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Joyce v. Maersk Line Ltd.

United States Court of Appeals, Third Circuit

December 4, 2017

JAMES L. JOYCE, Appellant
v.
MAERSK LINE LTD

          Argued October 18, 2017

         On Appeal from the United States District Court for the District of New Jersey (D.C. No. 2-13-cv-05566) District Judge: Hon. Esther Salas

          Dennis M. O'Bryan, Esq. [ARGUED] O'Bryan Baun Karamanian Counsel for Appellant

          John J. Walsh, Esq. [ARGUED] Freehill Hogan & Mahar Counsel for Appellee

          Martin J. Davies Tulane University Law School Amicus Curiae

          Before: SMITH, Chief Judge, McKEE, AMBRO, CHAGARES, JORDAN, HARDIMAN, GREENAWAY, JR., VANASKIE, SHWARTZ, KRAUSE, RESTREPO, and ROTH, Circuit Judges.

          OPINION

          JORDAN, Circuit Judge.

         Today we stop swimming against the tide of opinion on an important question of maritime law. Following the lead of several of our sister circuits, we now hold that a union contract freely entered by a seafarer - a contract that includes rates of maintenance, cure, and unearned wages - will not be reviewed piecemeal by courts unless there is evidence of unfairness in the collective bargaining process. In so holding, we overrule our decision in Barnes v. Andover Co., L.P., 900 F.2d 630 (3d Cir. 1990).

         I. Background

         The facts of this case are not in dispute. James Joyce was a member of the Seafarers International Union. He signed "Articles of Agreement" with the shipping company Maersk Line Limited and agreed to serve as a bosun aboard the MAERSK OHIO for a three-month period, from September 18, 2012 until December 18, 2012. The Union and Maersk had reached a collective bargaining agreement that governed the terms of all unionized seafarers' employment with Maersk. The collective bargaining agreement was incorporated by reference into the Articles of Agreement between Joyce and Maersk.

         Not long after the MAERSK OHIO departed as scheduled from the Port of Newark, New Jersey, Joyce fell ill. He was examined onboard and diagnosed with kidney stones. That diagnosis was later confirmed at a hospital in Spain, and he was declared unfit for duty and repatriated to the United States.

         The collective bargaining agreement provided that, if a seafarer was medically discharged prior to the conclusion of his contract, he was entitled to unearned wages for the remaining period of the contract. Overtime was not included in the definition of unearned wages. Joyce accordingly received only base pay as unearned wages for the time left on his contract after he was medically discharged.

          Dissatisfied, Joyce filed a putative class action in the United States District Court for the District of New Jersey. He alleged that the "portions of the [collective bargaining agreement] governing unearned wages ... violated general maritime law[.]" Joyce v. Maersk Line, Ltd., No. 13-5566, 2016 WL 3566726, at *1 (D.N.J. June 30, 2016). More particularly, he claimed that he was owed overtime pay.[1] Id. at *2. The District Court disagreed and granted summary judgment to Maersk on the ground that, as a matter of law, given the collective bargaining agreement, Joyce was not entitled to overtime. Id. at *6-7. In doing so, the Court distinguished our decision in Barnes. Id. We had said in that case that the specifics of what is covered by a seafarer's right to "maintenance" - traditionally, the right to food and lodging expenses - could be modified by a court, even if those specifics were established in a collective bargaining agreement. Barnes, 900 F.2d at 640.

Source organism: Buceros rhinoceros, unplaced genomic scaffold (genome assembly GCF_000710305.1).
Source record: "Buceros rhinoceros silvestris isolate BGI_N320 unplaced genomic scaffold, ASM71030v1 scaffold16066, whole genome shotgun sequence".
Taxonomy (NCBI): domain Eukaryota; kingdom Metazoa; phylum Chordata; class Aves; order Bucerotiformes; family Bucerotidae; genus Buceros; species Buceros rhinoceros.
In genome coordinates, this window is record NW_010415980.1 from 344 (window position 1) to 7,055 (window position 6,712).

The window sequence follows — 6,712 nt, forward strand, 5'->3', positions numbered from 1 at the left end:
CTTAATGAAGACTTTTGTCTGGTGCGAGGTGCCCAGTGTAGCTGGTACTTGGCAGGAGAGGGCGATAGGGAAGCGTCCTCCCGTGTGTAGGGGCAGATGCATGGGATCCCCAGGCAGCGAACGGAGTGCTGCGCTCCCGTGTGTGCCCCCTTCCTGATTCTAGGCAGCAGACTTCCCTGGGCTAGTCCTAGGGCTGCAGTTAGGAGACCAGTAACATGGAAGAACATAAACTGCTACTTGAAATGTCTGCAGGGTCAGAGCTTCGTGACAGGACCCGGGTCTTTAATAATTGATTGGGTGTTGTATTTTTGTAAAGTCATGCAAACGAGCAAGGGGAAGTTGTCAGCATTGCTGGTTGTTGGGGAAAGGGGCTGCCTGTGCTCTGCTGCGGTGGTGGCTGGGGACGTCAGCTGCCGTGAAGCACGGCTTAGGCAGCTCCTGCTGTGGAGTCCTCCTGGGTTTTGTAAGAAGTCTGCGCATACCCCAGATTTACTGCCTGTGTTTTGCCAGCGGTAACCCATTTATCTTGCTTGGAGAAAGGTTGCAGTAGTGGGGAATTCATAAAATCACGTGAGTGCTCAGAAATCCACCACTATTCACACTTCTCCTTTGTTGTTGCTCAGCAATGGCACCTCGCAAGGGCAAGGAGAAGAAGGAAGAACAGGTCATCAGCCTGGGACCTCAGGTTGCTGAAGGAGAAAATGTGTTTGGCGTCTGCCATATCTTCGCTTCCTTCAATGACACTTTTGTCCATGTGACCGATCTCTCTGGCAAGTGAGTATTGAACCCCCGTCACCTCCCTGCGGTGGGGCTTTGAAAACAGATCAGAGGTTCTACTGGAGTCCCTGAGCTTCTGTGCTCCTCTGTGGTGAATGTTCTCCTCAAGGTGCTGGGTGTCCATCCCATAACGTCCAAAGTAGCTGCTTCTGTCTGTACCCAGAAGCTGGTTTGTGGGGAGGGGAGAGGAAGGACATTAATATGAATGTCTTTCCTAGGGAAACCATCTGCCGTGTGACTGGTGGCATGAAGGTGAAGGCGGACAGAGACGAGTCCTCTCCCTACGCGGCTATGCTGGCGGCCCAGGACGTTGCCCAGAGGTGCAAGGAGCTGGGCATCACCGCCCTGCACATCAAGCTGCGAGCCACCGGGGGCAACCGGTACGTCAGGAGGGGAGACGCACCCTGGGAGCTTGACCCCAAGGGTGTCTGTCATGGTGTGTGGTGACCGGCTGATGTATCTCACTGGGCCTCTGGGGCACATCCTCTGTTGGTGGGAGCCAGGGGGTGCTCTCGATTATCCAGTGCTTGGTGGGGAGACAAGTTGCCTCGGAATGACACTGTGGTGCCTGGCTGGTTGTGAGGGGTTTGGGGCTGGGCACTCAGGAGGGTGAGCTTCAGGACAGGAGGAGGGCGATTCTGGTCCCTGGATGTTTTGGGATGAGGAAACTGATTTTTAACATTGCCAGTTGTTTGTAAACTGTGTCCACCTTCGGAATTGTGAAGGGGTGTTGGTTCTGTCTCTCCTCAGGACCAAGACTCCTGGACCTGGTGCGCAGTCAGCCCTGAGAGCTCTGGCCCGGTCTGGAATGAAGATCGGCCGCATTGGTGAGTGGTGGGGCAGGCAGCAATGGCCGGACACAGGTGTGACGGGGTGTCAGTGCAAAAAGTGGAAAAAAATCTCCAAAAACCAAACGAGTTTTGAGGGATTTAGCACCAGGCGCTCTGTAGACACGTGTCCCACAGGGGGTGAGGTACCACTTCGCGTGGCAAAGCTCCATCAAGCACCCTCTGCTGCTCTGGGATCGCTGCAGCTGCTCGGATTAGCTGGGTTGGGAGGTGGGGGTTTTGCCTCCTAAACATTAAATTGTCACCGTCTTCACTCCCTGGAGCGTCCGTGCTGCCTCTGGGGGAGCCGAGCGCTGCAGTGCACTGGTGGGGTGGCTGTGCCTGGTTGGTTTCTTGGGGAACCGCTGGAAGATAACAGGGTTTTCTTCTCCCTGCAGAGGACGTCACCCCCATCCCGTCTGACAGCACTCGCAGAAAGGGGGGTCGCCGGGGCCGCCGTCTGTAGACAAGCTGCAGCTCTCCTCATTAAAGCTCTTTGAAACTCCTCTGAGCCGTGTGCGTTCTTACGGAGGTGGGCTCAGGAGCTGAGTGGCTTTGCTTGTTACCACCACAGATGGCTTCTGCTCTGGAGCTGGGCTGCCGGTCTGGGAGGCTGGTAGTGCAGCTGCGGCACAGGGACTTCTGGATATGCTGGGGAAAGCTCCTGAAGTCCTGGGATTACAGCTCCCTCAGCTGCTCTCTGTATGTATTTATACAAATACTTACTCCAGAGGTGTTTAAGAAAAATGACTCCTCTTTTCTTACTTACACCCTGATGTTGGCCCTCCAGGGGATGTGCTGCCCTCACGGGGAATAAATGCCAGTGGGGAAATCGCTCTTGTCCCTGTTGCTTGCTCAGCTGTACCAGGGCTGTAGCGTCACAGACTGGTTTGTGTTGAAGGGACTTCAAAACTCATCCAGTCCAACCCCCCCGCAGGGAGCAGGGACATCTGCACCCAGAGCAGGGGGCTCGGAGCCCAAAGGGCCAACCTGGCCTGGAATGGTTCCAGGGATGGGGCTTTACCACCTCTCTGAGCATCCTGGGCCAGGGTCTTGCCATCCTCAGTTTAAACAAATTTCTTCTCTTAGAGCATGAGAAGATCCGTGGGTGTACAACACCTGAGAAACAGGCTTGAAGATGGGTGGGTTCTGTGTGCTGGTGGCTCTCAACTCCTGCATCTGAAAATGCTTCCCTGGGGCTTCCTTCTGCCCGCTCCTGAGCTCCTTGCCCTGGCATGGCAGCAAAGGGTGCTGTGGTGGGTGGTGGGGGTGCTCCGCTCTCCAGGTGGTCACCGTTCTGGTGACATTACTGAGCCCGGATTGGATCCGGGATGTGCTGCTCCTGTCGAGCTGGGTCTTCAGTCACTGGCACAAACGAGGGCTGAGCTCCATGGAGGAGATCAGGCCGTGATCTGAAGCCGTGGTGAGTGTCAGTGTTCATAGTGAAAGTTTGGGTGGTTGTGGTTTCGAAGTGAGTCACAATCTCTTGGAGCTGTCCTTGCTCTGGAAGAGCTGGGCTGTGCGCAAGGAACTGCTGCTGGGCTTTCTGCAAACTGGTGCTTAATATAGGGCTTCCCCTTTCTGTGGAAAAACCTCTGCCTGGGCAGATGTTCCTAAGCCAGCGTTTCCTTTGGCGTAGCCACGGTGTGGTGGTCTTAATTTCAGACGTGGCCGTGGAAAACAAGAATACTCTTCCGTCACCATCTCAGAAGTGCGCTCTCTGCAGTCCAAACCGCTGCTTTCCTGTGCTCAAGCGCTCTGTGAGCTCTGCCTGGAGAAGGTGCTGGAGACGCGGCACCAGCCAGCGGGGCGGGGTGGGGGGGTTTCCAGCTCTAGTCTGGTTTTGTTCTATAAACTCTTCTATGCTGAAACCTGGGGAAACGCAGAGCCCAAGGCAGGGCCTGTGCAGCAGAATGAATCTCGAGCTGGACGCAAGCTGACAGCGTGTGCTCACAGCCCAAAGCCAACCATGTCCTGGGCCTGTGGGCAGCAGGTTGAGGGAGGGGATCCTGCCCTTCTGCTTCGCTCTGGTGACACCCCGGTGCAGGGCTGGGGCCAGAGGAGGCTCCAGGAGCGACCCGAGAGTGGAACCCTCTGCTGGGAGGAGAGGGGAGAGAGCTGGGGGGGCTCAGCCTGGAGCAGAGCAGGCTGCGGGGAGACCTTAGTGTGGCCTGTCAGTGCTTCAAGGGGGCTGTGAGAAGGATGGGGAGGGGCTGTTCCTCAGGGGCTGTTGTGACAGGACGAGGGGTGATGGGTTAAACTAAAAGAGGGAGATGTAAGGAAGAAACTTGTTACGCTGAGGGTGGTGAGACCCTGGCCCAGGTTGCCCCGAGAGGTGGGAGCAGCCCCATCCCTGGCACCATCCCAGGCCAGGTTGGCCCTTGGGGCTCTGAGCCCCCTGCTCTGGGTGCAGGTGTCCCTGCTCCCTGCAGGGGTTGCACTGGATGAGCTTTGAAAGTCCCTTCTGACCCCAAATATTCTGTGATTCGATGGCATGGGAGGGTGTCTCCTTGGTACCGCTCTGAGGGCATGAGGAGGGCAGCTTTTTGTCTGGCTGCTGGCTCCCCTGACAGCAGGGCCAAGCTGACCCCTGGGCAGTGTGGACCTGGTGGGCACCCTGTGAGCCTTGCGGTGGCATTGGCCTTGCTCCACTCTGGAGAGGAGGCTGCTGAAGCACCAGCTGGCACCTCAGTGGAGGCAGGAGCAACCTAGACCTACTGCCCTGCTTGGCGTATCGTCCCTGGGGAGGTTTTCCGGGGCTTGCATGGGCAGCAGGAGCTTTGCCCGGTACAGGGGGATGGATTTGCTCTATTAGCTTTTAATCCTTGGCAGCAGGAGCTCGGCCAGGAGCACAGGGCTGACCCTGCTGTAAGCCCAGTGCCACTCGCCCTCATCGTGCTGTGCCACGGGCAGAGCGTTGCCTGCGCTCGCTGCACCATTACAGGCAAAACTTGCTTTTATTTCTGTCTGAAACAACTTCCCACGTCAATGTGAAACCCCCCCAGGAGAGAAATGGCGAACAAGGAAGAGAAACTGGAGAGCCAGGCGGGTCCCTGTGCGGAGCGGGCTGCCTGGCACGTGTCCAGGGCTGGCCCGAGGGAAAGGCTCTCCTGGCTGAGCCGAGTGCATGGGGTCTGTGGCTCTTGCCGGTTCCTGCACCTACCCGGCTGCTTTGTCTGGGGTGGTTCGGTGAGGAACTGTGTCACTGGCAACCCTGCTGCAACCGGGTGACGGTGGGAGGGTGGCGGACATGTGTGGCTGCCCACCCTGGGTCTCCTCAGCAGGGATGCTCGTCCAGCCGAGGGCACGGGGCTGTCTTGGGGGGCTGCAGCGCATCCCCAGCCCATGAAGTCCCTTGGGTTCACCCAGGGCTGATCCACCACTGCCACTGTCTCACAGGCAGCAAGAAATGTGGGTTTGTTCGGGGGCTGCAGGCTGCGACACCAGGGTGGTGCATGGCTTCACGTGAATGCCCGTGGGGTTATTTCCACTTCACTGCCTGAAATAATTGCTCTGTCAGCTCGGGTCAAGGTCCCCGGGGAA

Joyce now asks us to overturn the District Court's ruling on unearned wages.[2] Because seafarers were entitled at common law to both maintenance and unearned wages, he argues that our holding in Barnes should extend to unearned wages set by a collective bargaining agreement, making the union contract subject to change by court order to conform with traditional maritime law. His appeal presents an opportunity for us to reconsider our holding in Barnes.[3]

         II. Standard of Review

         Because the District Court granted Maersk's motion for summary judgment, we review its determination de novo, applying the same standard that it applied. Shelton v. Bledsoe, 775 F.3d 554, 559 (3d Cir. 2015). A "court shall grant summary judgment if the movant shows that there is no genuine dispute as to any material ...


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